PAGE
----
Potential conflict of interest: J.G. is a consultant/advisor for and received grants from Merck. He owns stock in Gilead. G.D. is a consultant/advisor and has received research grants from Roche, Merck, Janssen, Gilead, Bristol-Myers Squibb, and AbbVie. He is on the speakers' bureau for Merck and Roche.
Disease progression during advanced fibrosis: IL28B genotype or HCV RNA levels?
Article first published online: 18 FEB 2014
© 2014 by the American Association for the Study of Liver Diseases
Volume 59, Issue 4, pages 1650–1651, April 2014
How to Cite
Grebely, J., Grady, B., Hajarizadeh, B., Page, K., Dore, G. J. and On Behalf of the INC Study Group (2014), Disease progression during advanced fibrosis: IL28B genotype or HCV RNA levels?. Hepatology, 59: 1650–1651. doi: 10.1002/hep.26675
- Issue published online: 24 MAR 2014
- Article first published online: 18 FEB 2014
- Accepted manuscript online: 8 AUG 2013 08:30AM EST
- Manuscript Accepted: 16 JUL 2013
- Manuscript Received: 3 JUL 2013
To the Editor:
We read with interest the article from Noureddin et al. demonstrating that interleukin-28B (IL28B) CC genotype was associated with greater hepatic inflammation, higher alanine aminotransferase (ALT), and worse clinical outcomes in patients with chronic hepatitis C virus (HCV) infection. However, we wonder whether the authors considered adjusting for HCV RNA levels? The hypothesis would be that the relationship between IL28B CC genotype and increased disease progression may be confounded by HCV RNA levels in those with the IL28B CC genotype.
Individuals with the IL28B CC genotype have higher HCV RNA levels during acute and chronic infection. In the InC3 Study, a collaborative of nine prospective international cohorts of acute HCV infection, among those with untreated persistent HCV infection and HCV RNA levels 12 months following infection (n = 224), male gender (versus female, adjusted odds ratio [AOR] = 2.38; 95% confidence interval [CI] = 1.19-4.76; P = 0.02), IL28B CC genotype (versus TT/CT, AOR = 2.26; 95% CI = 1.21-4.20; P = 0.03), and HCV genotype 1 (versus genotype 3, AOR = 2.13; 95% CI = 1.03-4.55; P = 0.04) were independently associated with high HCV RNA levels at 12 months following infection.
Although studies have suggested that HCV RNA levels are not associated with disease progression, HCV RNA may mediate liver disease progression by cumulative HCV RNA exposure (over the duration of infection) or by absolute HCV RNA levels (by way of immune responses and/or hepatic inflammation). It is possible that HCV RNA levels have greater clinical effect in later stages of liver disease.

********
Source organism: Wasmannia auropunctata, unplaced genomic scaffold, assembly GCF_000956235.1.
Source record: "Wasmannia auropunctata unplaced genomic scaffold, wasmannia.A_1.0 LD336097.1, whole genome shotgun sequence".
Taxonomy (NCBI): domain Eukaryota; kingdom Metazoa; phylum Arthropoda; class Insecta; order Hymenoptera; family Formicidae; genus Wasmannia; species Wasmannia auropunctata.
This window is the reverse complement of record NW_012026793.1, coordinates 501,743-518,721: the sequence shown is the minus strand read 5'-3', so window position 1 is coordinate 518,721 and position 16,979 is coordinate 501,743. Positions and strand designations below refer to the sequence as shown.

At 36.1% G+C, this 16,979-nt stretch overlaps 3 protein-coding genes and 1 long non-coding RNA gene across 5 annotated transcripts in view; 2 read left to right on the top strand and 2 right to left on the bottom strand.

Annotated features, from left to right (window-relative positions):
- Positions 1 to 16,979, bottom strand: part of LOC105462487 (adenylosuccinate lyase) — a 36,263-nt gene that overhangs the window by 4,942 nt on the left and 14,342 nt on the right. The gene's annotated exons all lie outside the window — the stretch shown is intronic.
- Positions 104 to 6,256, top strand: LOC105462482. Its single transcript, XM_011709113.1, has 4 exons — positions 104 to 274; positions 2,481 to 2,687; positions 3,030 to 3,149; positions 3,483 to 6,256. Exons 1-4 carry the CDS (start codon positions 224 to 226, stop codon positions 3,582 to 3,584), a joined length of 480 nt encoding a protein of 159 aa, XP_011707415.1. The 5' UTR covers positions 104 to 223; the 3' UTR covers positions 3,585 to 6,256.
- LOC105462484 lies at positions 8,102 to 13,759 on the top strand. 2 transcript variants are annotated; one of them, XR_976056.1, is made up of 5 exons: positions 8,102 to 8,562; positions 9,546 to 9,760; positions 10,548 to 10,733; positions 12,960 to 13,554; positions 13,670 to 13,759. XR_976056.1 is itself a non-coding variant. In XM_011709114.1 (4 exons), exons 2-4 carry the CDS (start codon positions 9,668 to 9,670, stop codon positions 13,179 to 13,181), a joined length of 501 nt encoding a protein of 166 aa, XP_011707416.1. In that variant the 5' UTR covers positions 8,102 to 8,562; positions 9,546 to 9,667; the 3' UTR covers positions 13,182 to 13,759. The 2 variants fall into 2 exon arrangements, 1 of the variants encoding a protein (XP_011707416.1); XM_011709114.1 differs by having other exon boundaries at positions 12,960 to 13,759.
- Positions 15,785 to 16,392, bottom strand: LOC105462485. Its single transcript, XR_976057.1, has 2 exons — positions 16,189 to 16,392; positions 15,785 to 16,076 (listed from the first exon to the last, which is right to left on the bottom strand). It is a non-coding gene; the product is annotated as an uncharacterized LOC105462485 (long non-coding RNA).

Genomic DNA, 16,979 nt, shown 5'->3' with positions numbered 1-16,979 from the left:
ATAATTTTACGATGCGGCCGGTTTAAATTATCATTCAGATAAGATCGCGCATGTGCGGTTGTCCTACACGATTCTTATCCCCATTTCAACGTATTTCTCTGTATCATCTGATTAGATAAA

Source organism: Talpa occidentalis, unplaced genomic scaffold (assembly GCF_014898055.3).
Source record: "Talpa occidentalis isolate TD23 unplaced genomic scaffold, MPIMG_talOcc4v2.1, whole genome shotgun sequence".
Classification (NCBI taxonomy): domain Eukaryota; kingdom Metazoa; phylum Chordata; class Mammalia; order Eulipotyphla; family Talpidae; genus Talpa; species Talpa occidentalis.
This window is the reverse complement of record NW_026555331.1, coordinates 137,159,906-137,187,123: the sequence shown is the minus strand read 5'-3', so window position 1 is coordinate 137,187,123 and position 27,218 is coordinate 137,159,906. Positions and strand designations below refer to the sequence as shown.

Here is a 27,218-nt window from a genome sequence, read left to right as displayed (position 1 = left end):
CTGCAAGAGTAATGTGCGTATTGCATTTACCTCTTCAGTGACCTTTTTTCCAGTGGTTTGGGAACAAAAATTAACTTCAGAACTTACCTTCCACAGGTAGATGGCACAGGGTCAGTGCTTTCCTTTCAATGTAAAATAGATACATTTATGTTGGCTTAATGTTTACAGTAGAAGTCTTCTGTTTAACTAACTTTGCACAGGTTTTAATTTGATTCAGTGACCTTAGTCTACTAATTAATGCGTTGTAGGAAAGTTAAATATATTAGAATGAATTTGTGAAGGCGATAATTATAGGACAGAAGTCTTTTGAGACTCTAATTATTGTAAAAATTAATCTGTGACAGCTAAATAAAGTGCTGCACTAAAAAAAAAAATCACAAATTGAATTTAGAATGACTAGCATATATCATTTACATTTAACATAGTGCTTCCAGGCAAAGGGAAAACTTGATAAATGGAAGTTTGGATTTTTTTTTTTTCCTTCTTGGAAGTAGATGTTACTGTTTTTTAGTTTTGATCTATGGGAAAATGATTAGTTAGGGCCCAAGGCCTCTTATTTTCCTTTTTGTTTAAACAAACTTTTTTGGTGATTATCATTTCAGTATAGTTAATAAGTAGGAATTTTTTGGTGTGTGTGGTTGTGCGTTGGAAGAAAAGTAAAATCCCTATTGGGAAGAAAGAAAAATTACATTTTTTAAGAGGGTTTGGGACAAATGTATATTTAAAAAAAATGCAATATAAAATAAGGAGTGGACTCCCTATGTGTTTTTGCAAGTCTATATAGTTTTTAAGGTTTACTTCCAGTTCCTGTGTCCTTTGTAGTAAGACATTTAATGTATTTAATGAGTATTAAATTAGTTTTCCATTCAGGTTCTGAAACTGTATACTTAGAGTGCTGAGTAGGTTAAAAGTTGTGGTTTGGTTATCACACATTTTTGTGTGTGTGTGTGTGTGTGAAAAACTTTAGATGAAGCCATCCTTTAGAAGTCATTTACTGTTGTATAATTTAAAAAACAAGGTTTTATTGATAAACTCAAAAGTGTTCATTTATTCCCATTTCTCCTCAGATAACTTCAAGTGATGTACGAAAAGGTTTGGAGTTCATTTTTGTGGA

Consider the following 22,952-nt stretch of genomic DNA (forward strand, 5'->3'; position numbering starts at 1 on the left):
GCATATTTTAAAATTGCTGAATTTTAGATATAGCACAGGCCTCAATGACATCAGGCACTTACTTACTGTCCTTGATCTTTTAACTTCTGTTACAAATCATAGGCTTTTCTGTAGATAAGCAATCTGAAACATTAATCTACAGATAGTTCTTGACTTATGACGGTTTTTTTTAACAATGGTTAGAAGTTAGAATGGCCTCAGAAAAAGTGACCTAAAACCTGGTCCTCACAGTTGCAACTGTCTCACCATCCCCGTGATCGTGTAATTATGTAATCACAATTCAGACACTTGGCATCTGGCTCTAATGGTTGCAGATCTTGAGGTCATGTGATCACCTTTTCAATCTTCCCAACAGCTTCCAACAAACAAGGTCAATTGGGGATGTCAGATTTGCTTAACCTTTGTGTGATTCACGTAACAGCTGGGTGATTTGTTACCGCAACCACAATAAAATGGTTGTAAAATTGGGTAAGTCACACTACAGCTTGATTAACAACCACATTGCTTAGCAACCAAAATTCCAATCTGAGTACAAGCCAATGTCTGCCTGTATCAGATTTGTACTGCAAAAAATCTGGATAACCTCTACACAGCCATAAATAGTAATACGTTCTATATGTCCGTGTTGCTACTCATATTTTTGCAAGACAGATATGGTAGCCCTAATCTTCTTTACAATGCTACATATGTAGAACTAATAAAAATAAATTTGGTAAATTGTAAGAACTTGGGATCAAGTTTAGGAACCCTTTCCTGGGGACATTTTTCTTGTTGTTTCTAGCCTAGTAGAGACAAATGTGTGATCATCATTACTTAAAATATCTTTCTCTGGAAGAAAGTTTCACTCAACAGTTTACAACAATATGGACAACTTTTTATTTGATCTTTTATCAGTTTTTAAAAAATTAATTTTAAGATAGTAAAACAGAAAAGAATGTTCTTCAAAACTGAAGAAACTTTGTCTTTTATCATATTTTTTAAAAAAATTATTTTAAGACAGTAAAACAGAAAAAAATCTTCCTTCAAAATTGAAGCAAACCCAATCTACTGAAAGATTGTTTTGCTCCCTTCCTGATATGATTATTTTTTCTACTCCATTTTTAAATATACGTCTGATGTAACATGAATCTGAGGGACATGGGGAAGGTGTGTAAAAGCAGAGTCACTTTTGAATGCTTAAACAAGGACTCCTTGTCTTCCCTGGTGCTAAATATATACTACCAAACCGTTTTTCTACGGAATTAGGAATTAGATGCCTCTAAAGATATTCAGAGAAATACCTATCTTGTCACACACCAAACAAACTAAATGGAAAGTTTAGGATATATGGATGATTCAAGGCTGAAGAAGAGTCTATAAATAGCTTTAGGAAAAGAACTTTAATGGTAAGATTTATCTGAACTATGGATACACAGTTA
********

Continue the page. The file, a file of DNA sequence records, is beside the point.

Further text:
To better understand the independent effect of IL28B genotype on HCV natural history, the impact of HCV RNA levels should be considered as a potential confounder which may partially explain or contribute to the observed associations or lack thereof. This important work could shed light on whether increased HCV RNA levels or cumulative HCV RNA exposure among those with IL28B CC genotype has any impact on HCV natural history during advanced disease. We urge the authors to assess whether HCV RNA levels and duration of infection were associated with outcomes measured in their study and whether this varied by IL28B genotype.
The InC3 Study is supported by the National Institute on Drug Abuse Award Number R01DA031056. The content is solely the responsibility of the authors and does not necessarily represent the official views of the National Institute on Drug Abuse or the National Institutes of Health. The Kirby Institute is funded by the Australian Government Department of Health and Ageing. The views expressed in this publication do not necessarily represent the position of the Australian Government. JGr is supported by a National Health and Medical Research Council (NHMRC) Career Development Fellowship. GD is supported by an NHMRC Practitioner Research Fellowship.
Jason Grebely, Ph.D.1
Bart Grady, M.D.2
Behzad Hajarizadeh, M.D.1
Kimberly Page, Ph.D.3
Gregory J. Dore, B.Sc., MBBS, MPH, Ph.D.1On Behalf of the InC3 Study Group
1The Kirby Institute The University of New South Wales Sydney, Australia
2GGD Public Health Service of Amsterdam Amsterdam, The Netherlands
3Department of Epidemiology and Biostatistics University of California, San Francisco San Francisco, CA, USA